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Nature. 2002 Feb 7;415(6872):646-50.

Vesicular restriction of synaptobrevin suggests a role for calcium in membrane fusion.

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MRC Laboratory of Molecular Biology, Cambridge, UK.


Release of neurotransmitter occurs when synaptic vesicles fuse with the plasma membrane. This neuronal exocytosis is triggered by calcium and requires three SNARE (soluble-N-ethylmaleimide-sensitive factor attachment protein receptors) proteins: synaptobrevin (also known as VAMP) on the synaptic vesicle, and syntaxin and SNAP-25 on the plasma membrane. Neuronal SNARE proteins form a parallel four-helix bundle that is thought to drive the fusion of opposing membranes. As formation of this SNARE complex in solution does not require calcium, it is not clear what function calcium has in triggering SNARE-mediated membrane fusion. We now demonstrate that whereas syntaxin and SNAP-25 in target membranes are freely available for SNARE complex formation, availability of synaptobrevin on synaptic vesicles is very limited. Calcium at micromolar concentrations triggers SNARE complex formation and fusion between synaptic vesicles and reconstituted target membranes. Although calcium does promote interaction of SNARE proteins between opposing membranes, it does not act by releasing synaptobrevin from synaptic vesicle restriction. Rather, our data suggest a mechanism in which calcium-triggered membrane apposition enables syntaxin and SNAP-25 to engage synaptobrevin, leading to membrane fusion.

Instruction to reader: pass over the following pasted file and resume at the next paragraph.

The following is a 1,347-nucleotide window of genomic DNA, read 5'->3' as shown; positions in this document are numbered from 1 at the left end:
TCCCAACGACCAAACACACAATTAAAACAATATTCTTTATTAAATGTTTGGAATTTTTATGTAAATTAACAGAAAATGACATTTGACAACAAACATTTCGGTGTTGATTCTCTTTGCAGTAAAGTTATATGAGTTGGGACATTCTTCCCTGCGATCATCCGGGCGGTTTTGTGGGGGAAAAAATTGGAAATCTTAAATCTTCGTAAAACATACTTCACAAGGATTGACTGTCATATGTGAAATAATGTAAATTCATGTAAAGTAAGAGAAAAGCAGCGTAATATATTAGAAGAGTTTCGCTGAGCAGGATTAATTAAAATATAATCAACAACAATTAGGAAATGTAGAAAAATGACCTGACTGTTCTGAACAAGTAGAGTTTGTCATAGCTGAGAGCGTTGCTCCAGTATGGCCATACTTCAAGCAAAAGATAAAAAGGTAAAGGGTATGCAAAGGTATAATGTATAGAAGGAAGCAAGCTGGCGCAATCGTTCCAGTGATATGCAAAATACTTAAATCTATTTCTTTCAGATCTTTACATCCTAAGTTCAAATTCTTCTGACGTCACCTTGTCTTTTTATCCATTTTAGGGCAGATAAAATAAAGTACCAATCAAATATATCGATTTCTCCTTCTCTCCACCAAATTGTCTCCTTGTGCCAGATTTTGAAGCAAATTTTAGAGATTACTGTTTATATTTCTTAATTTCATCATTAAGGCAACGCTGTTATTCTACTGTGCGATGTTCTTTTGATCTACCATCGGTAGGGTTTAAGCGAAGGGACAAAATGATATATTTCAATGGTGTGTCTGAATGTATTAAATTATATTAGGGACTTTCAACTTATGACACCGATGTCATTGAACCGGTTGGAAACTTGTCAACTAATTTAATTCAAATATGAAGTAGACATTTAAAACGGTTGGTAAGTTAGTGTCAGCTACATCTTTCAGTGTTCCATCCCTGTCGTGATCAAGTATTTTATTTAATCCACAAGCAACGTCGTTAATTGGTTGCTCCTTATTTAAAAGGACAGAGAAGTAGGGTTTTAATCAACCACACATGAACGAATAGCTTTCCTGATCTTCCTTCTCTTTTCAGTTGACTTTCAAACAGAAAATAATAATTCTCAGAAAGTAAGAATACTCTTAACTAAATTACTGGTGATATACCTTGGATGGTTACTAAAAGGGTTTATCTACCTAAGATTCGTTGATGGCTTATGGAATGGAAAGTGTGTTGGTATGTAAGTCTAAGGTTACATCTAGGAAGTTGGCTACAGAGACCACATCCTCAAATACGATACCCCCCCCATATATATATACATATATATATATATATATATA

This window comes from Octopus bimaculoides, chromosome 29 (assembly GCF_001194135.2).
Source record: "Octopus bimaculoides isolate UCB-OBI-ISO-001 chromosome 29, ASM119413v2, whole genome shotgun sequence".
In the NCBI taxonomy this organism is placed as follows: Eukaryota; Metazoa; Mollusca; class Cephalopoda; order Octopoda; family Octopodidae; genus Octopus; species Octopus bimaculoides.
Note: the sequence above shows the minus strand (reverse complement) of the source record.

[Indexed for MEDLINE]

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